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Monday, July 17, 2017

Khairy’s rhetoric on abolishing vernacular schools



I have just watched the movie 'Hidden Figures', and it is an inspiring one.
Khairy's rhetoric about the political will to abolish vernacular schools, to me, is a metaphor for the flip side of 'Hidden Figures'. This politician has put to shame his supposedly good academic background by hiding figures from that audience that should enable the thinking and rational rakyat to make more informed decisions.
All our institutions of state are using hidden figures to hoodwink the rural folks and the unthinking rakyat that all is rosy with the 1MDB issue. Just look south, Singapore has already sentenced a few individuals to jail for their roles in the money laundering of 1MDB funds.
Yet, here we are told not a sen of 1MDB funds have disappeared. The Department of Justice (DOJ) of the United States has taken action to recover funds siphoned from 1MDB to acquire properties in the US, primarily. Unless one chooses not to see, it is blatantly obvious our authorities are using hidden figures to escape a proper accounting of their misdeeds.
In the movie, Katherine Johnson's courage and belief in herself is outstanding. She did not shout or lead marches but by her quiet dignity and competency, gained her the respect of her boss in an all whites Langley’s Flight Research Division, where she plotted trajectories for John Glenn’s orbit around Earth and Apollo 11’s 1969 flight to the moon.
No, please do not get me wrong - I admire our Ambiga Sreenavasan and Maria Chin Abdullah and what they are doing for our country - my point is that, in the whites supremacy of her time, Katherine was able to stand her ground because her talent and ability was respected. This is why the brain drain from our country will continue. The authorities, in their 'Ketuanan ideology', has ignored the talents and abilities of those rakyat who found such recognition overseas.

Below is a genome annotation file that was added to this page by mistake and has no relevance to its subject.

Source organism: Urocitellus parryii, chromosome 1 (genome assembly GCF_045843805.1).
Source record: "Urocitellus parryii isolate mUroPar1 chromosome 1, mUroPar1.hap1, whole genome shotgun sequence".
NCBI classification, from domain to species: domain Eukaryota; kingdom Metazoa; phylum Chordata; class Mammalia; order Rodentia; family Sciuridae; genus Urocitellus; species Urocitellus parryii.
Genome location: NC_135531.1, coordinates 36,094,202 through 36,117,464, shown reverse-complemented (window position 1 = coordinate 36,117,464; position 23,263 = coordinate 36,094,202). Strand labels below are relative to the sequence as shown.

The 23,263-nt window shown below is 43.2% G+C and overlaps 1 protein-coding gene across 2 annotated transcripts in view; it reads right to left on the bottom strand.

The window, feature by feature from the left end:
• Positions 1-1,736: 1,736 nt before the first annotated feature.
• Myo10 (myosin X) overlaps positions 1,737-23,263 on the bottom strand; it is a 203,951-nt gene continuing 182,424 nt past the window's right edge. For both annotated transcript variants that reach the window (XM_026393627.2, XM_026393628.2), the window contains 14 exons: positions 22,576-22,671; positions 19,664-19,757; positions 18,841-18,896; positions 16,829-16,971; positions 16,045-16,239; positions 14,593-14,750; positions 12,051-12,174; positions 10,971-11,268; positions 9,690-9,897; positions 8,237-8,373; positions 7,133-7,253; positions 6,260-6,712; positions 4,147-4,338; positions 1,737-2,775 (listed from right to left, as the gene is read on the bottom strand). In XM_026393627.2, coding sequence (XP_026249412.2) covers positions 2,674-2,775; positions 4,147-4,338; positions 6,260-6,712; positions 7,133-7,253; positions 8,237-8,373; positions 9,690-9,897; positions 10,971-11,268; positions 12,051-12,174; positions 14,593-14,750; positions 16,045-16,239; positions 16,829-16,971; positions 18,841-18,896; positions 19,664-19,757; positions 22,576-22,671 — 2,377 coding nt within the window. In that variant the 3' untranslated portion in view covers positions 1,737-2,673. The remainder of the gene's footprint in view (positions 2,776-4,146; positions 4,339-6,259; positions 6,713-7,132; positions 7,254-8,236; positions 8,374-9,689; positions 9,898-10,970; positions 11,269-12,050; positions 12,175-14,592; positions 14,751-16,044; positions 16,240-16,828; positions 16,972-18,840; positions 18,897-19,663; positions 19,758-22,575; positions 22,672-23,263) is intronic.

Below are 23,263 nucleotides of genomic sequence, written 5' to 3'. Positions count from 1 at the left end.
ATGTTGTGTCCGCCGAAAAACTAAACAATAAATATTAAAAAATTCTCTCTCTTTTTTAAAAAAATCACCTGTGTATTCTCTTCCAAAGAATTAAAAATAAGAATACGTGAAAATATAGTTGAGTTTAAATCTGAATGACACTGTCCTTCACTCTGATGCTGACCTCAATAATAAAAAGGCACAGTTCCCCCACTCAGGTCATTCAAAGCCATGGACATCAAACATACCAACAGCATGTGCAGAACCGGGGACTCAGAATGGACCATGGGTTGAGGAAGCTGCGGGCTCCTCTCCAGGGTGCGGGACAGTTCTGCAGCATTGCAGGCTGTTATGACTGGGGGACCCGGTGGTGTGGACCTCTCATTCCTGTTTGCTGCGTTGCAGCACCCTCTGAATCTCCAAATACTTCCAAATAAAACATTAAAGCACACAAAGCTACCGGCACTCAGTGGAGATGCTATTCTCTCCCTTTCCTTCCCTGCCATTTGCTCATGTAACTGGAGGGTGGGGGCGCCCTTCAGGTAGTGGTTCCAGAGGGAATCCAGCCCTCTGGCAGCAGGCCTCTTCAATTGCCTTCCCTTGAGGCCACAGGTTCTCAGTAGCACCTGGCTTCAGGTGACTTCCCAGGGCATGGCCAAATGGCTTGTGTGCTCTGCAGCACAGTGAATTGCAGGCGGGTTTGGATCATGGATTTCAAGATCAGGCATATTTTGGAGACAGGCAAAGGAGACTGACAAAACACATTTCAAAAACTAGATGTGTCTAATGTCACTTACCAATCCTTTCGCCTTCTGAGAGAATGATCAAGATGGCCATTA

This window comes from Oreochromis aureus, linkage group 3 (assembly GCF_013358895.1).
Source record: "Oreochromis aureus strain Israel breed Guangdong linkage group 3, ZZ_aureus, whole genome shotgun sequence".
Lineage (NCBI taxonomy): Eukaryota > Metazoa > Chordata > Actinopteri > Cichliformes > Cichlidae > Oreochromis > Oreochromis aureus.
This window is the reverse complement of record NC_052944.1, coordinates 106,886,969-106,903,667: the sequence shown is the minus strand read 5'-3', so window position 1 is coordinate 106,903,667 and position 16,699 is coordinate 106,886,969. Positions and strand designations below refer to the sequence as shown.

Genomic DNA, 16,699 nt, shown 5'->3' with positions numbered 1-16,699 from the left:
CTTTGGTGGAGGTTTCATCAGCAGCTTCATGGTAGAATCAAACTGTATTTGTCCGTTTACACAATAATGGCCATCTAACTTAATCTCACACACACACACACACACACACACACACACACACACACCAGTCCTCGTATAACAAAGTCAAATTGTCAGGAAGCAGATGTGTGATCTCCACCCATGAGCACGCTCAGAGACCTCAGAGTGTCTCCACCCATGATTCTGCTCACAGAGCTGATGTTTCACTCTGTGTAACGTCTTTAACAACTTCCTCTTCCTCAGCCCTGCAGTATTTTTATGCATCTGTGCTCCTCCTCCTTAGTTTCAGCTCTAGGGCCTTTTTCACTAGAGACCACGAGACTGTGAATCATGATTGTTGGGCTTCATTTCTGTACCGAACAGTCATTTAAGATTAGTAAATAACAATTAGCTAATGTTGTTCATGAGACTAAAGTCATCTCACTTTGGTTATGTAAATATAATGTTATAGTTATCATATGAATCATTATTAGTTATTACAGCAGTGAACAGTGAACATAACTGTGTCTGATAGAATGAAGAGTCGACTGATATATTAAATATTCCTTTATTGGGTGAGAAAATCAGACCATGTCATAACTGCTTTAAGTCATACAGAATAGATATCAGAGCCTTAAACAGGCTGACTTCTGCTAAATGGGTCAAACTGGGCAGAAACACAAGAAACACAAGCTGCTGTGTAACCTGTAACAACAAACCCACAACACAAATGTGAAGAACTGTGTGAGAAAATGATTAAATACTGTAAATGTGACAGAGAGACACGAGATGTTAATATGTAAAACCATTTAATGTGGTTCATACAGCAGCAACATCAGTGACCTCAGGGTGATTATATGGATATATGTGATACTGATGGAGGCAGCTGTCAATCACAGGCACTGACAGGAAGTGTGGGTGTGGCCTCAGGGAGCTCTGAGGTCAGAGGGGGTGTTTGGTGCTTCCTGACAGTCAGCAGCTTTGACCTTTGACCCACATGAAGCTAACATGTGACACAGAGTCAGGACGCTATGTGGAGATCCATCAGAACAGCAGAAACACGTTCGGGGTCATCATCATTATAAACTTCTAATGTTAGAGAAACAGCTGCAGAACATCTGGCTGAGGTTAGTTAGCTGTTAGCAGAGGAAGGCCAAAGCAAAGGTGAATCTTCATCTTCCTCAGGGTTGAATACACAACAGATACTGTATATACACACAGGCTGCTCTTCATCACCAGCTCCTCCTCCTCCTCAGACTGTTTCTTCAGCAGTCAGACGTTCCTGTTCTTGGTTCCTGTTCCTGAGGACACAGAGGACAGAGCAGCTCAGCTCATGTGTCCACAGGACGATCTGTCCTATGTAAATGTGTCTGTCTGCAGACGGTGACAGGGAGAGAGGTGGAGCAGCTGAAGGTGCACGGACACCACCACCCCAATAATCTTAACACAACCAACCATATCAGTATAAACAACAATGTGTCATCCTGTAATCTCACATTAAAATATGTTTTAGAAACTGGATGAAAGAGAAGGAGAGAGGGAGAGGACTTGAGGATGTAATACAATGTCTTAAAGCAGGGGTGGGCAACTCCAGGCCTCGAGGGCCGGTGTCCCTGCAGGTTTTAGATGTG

Dorothy Vaughan's ability to read the fast changing world of human computers (research mathematicians who calculated equations by hand for engineers) when electronic machines from IBM entered the National Aeronautics and Space Administration's (Nasa) service. She took it upon herself to learn the computing language to do the necessary programming then and went on to help train her black colleagues at Langley Memorial Aeronautical Laboratory.
So, no Big Brother's helping hand but initiative and hard work led her to be promoted as the first black supervisor at Langley in 1951. She moved on to work in electronic computing and programming. There is the truth of the saying 'where's there's a will, there's a way'.
Dorothy did not step back and allow herself to become a victim of the progress of technology at Nasa then. She not only took the bull by the horn but helped her fellow black colleagues keep pace with technology and got to keep their jobs.
In our country now, there's news of many unemployable graduates from our local public universities, Yes, there's that mismatch of our local public varsities training programs with what local industry needs. Yet many of those graduates are also at fault - they had been spoon fed throughout our education system, until they have lost sight of the fact that in the real world, not everything is handed to them on a silver platter. They have to be flexible, they have to learn on the job.
Finally, hidden figures give me hope that change might still materialise, come GE14.- Mkini

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